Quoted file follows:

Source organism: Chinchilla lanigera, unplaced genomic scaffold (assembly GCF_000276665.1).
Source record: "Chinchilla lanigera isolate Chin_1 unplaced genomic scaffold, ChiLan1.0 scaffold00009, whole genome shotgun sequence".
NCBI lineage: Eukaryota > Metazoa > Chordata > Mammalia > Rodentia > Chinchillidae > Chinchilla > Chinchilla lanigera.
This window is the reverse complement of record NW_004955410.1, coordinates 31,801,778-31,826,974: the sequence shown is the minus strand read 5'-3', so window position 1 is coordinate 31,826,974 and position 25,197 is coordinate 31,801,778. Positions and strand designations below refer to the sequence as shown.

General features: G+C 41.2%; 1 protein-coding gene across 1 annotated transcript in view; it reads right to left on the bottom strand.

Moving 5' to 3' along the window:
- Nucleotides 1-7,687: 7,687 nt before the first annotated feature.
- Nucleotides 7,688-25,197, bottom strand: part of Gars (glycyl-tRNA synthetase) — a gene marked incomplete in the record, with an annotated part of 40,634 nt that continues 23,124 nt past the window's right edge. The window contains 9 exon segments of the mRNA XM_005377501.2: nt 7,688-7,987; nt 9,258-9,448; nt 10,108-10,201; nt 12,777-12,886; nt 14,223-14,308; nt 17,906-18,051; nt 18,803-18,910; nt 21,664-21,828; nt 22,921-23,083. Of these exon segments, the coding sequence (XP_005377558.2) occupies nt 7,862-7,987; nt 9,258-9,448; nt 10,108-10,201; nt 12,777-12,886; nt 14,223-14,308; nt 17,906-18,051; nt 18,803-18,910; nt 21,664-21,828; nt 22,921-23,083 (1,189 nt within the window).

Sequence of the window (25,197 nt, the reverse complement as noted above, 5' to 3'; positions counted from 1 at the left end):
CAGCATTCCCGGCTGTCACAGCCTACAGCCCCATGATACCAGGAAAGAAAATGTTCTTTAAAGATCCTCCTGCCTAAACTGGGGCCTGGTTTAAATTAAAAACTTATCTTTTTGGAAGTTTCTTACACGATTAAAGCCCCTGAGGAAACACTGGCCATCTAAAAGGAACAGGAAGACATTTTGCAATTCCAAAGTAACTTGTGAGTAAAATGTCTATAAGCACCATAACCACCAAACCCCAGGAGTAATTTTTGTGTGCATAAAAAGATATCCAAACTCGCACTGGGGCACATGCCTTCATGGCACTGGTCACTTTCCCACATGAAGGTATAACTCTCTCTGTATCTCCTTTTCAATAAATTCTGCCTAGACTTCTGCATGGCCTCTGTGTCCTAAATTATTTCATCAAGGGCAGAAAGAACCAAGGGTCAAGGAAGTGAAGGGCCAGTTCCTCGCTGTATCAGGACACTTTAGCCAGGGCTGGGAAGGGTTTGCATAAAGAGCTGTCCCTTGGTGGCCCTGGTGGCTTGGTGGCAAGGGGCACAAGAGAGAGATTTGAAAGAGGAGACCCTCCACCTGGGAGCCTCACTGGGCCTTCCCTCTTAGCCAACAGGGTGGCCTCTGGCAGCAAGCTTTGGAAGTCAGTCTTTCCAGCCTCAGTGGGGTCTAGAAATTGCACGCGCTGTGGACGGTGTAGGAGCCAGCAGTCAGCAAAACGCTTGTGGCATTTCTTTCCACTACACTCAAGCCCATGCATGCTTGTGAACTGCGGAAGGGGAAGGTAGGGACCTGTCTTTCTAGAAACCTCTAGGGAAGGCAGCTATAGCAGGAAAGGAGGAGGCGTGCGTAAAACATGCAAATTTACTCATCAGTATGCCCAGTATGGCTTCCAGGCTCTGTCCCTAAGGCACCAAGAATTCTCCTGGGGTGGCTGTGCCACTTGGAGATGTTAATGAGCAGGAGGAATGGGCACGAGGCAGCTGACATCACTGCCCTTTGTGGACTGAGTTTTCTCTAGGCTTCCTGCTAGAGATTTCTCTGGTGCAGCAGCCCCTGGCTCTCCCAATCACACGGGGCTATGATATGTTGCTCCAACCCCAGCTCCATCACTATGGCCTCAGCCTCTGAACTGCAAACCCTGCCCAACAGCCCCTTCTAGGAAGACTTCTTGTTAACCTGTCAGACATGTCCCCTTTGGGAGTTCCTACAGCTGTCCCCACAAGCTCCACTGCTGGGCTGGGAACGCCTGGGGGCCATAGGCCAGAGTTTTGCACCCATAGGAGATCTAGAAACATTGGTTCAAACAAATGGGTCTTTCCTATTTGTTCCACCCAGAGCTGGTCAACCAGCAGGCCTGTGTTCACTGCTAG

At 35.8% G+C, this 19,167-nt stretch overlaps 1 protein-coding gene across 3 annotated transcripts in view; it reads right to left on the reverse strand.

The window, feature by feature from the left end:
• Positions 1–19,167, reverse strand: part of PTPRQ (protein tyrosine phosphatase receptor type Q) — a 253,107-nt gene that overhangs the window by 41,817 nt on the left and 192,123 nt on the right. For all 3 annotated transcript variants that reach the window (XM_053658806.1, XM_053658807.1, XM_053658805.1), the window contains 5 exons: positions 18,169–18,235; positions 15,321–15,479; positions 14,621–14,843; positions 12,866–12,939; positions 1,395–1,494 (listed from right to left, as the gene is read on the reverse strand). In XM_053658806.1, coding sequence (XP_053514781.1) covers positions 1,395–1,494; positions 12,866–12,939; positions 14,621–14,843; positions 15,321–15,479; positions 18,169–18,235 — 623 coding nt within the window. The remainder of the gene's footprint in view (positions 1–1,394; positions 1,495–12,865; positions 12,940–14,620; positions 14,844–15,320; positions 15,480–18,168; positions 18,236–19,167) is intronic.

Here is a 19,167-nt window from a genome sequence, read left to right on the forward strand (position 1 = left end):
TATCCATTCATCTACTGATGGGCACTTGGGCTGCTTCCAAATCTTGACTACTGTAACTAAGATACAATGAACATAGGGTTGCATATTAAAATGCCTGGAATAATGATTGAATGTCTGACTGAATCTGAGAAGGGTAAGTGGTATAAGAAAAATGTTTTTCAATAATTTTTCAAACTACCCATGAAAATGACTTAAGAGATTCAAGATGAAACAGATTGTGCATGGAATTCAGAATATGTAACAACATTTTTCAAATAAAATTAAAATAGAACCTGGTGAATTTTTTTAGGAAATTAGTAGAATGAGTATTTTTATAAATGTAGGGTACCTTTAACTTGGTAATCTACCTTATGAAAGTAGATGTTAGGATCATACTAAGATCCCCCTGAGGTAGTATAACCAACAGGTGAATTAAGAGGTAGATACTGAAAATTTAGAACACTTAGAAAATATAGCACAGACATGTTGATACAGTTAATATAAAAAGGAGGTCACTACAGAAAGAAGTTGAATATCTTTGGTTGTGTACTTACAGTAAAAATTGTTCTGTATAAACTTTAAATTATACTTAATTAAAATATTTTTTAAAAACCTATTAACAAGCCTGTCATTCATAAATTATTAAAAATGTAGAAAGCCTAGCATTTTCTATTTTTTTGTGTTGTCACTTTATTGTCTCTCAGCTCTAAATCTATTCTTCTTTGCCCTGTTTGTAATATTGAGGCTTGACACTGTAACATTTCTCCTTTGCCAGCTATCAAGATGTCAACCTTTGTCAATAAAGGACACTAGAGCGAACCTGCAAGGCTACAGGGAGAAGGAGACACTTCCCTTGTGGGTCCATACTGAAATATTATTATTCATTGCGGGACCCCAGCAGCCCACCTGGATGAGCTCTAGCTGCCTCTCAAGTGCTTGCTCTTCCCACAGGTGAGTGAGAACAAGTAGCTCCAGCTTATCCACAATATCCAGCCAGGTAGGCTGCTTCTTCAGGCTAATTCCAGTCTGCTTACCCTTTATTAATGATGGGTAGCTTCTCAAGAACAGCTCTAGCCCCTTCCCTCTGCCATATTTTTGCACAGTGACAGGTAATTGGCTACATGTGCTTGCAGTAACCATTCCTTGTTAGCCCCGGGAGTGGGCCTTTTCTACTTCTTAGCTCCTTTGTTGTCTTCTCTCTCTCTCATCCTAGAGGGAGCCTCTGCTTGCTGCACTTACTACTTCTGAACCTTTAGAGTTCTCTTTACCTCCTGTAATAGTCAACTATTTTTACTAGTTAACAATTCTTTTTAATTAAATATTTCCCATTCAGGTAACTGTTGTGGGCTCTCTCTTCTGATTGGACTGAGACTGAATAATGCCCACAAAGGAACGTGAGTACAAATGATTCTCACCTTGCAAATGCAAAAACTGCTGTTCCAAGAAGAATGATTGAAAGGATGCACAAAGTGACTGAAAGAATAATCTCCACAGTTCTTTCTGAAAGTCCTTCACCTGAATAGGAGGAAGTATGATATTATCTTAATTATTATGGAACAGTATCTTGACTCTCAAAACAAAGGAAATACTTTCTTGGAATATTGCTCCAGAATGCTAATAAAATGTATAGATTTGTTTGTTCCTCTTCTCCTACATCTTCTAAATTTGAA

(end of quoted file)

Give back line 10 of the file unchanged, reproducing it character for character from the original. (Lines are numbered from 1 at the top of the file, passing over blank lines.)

CAGCATTCCCGGCTGTCACAGCCTACAGCCCCATGATACCAGGAAAGAAAATGTTCTTTAAAGATCCTCCTGCCTAAACTGGGGCCTGGTTTAAATTAAAAACTTATCTTTTTGGAAGTTTCTTACACGATTAAAGCCCCTGAGGAAACACTGGCCATCTAAAAGGAACAGGAAGACATTTTGCAATTCCAAAGTAACTTGTGAGTAAAATGTCTATAAGCACCATAACCACCAAACCCCAGGAGTAATTTTTGTGTGCATAAAAAGATATCCAAACTCGCACTGGGGCACATGCCTTCATGGCACTGGTCACTTTCCCACATGAAGGTATAACTCTCTCTGTATCTCCTTTTCAATAAATTCTGCCTAGACTTCTGCATGGCCTCTGTGTCCTAAATTATTTCATCAAGGGCAGAAAGAACCAAGGGTCAAGGAAGTGAAGGGCCAGTTCCTCGCTGTATCAGGACACTTTAGCCAGGGCTGGGAAGGGTTTGCATAAAGAGCTGTCCCTTGGTGGCCCTGGTGGCTTGGTGGCAAGGGGCACAAGAGAGAGATTTGAAAGAGGAGACCCTCCACCTGGGAGCCTCACTGGGCCTTCCCTCTTAGCCAACAGGGTGGCCTCTGGCAGCAAGCTTTGGAAGTCAGTCTTTCCAGCCTCAGTGGGGTCTAGAAATTGCACGCGCTGTGGACGGTGTAGGAGCCAGCAGTCAGCAAAACGCTTGTGGCATTTCTTTCCACTACACTCAAGCCCATGCATGCTTGTGAACTGCGGAAGGGGAAGGTAGGGACCTGTCTTTCTAGAAACCTCTAGGGAAGGCAGCTATAGCAGGAAAGGAGGAGGCGTGCGTAAAACATGCAAATTTACTCATCAGTATGCCCAGTATGGCTTCCAGGCTCTGTCCCTAAGGCACCAAGAATTCTCCTGGGGTGGCTGTGCCACTTGGAGATGTTAATGAGCAGGAGGAATGGGCACGAGGCAGCTGACATCACTGCCCTTTGTGGACTGAGTTTTCTCTAGGCTTCCTGCTAGAGATTTCTCTGGTGCAGCAGCCCCTGGCTCTCCCAATCACACGGGGCTATGATATGTTGCTCCAACCCCAGCTCCATCACTATGGCCTCAGCCTCTGAACTGCAAACCCTGCCCAACAGCCCCTTCTAGGAAGACTTCTTGTTAACCTGTCAGACATGTCCCCTTTGGGAGTTCCTACAGCTGTCCCCACAAGCTCCACTGCTGGGCTGGGAACGCCTGGGGGCCATAGGCCAGAGTTTTGCACCCATAGGAGATCTAGAAACATTGGTTCAAACAAATGGGTCTTTCCTATTTGTTCCACCCAGAGCTGGTCAACCAGCAGGCCTGTGTTCACTGCTAG